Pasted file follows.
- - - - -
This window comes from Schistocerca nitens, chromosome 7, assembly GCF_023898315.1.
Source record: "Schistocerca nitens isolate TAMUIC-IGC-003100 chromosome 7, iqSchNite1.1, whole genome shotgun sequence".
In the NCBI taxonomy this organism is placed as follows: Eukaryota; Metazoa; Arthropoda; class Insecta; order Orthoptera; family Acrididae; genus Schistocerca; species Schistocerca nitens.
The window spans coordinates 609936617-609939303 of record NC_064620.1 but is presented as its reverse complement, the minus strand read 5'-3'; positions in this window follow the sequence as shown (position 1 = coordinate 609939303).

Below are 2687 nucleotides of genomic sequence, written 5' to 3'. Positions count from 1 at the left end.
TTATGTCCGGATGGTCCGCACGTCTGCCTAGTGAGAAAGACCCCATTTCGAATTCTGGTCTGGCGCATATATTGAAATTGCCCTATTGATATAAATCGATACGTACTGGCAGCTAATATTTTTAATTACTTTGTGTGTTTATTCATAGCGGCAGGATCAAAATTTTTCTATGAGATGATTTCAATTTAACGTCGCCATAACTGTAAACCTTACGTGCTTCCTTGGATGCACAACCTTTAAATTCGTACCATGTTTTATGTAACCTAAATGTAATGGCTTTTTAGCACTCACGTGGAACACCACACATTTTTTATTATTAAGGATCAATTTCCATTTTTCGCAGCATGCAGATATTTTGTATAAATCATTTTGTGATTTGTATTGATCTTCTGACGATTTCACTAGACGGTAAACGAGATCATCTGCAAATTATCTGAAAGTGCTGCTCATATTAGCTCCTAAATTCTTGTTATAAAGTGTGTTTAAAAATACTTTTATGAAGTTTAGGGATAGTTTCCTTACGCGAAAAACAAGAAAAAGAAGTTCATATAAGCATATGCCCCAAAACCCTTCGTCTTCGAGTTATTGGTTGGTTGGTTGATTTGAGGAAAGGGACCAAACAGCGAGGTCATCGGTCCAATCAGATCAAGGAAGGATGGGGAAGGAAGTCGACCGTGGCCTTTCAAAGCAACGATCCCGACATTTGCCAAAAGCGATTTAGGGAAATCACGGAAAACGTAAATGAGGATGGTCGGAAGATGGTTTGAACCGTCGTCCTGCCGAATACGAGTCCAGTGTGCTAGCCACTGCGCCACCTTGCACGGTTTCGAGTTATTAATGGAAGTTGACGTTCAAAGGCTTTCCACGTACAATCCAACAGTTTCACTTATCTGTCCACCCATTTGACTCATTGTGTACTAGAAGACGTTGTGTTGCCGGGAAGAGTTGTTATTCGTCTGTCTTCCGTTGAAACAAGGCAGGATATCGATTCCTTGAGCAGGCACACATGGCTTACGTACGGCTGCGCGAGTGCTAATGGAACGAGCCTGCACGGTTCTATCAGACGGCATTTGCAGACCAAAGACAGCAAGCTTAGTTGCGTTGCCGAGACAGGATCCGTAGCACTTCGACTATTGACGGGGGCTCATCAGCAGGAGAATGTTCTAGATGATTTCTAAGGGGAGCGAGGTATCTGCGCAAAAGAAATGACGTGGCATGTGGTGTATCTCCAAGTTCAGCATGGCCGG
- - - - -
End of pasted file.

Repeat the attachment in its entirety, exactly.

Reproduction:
This window comes from Schistocerca nitens, chromosome 7, assembly GCF_023898315.1.
Source record: "Schistocerca nitens isolate TAMUIC-IGC-003100 chromosome 7, iqSchNite1.1, whole genome shotgun sequence".
In the NCBI taxonomy this organism is placed as follows: Eukaryota; Metazoa; Arthropoda; class Insecta; order Orthoptera; family Acrididae; genus Schistocerca; species Schistocerca nitens.
The window spans coordinates 609936617-609939303 of record NC_064620.1 but is presented as its reverse complement, the minus strand read 5'-3'; positions in this window follow the sequence as shown (position 1 = coordinate 609939303).

Below are 2687 nucleotides of genomic sequence, written 5' to 3'. Positions count from 1 at the left end.
TTATGTCCGGATGGTCCGCACGTCTGCCTAGTGAGAAAGACCCCATTTCGAATTCTGGTCTGGCGCATATATTGAAATTGCCCTATTGATATAAATCGATACGTACTGGCAGCTAATATTTTTAATTACTTTGTGTGTTTATTCATAGCGGCAGGATCAAAATTTTTCTATGAGATGATTTCAATTTAACGTCGCCATAACTGTAAACCTTACGTGCTTCCTTGGATGCACAACCTTTAAATTCGTACCATGTTTTATGTAACCTAAATGTAATGGCTTTTTAGCACTCACGTGGAACACCACACATTTTTTATTATTAAGGATCAATTTCCATTTTTCGCAGCATGCAGATATTTTGTATAAATCATTTTGTGATTTGTATTGATCTTCTGACGATTTCACTAGACGGTAAACGAGATCATCTGCAAATTATCTGAAAGTGCTGCTCATATTAGCTCCTAAATTCTTGTTATAAAGTGTGTTTAAAAATACTTTTATGAAGTTTAGGGATAGTTTCCTTACGCGAAAAACAAGAAAAAGAAGTTCATATAAGCATATGCCCCAAAACCCTTCGTCTTCGAGTTATTGGTTGGTTGGTTGATTTGAGGAAAGGGACCAAACAGCGAGGTCATCGGTCCAATCAGATCAAGGAAGGATGGGGAAGGAAGTCGACCGTGGCCTTTCAAAGCAACGATCCCGACATTTGCCAAAAGCGATTTAGGGAAATCACGGAAAACGTAAATGAGGATGGTCGGAAGATGGTTTGAACCGTCGTCCTGCCGAATACGAGTCCAGTGTGCTAGCCACTGCGCCACCTTGCACGGTTTCGAGTTATTAATGGAAGTTGACGTTCAAAGGCTTTCCACGTACAATCCAACAGTTTCACTTATCTGTCCACCCATTTGACTCATTGTGTACTAGAAGACGTTGTGTTGCCGGGAAGAGTTGTTATTCGTCTGTCTTCCGTTGAAACAAGGCAGGATATCGATTCCTTGAGCAGGCACACATGGCTTACGTACGGCTGCGCGAGTGCTAATGGAACGAGCCTGCACGGTTCTATCAGACGGCATTTGCAGACCAAAGACAGCAAGCTTAGTTGCGTTGCCGAGACAGGATCCGTAGCACTTCGACTATTGACGGGGGCTCATCAGCAGGAGAATGTTCTAGATGATTTCTAAGGGGAGCGAGGTATCTGCGCAAAAGAAATGACGTGGCATGTGGTGTATCTCCAAGTTCAGCATGGCCGG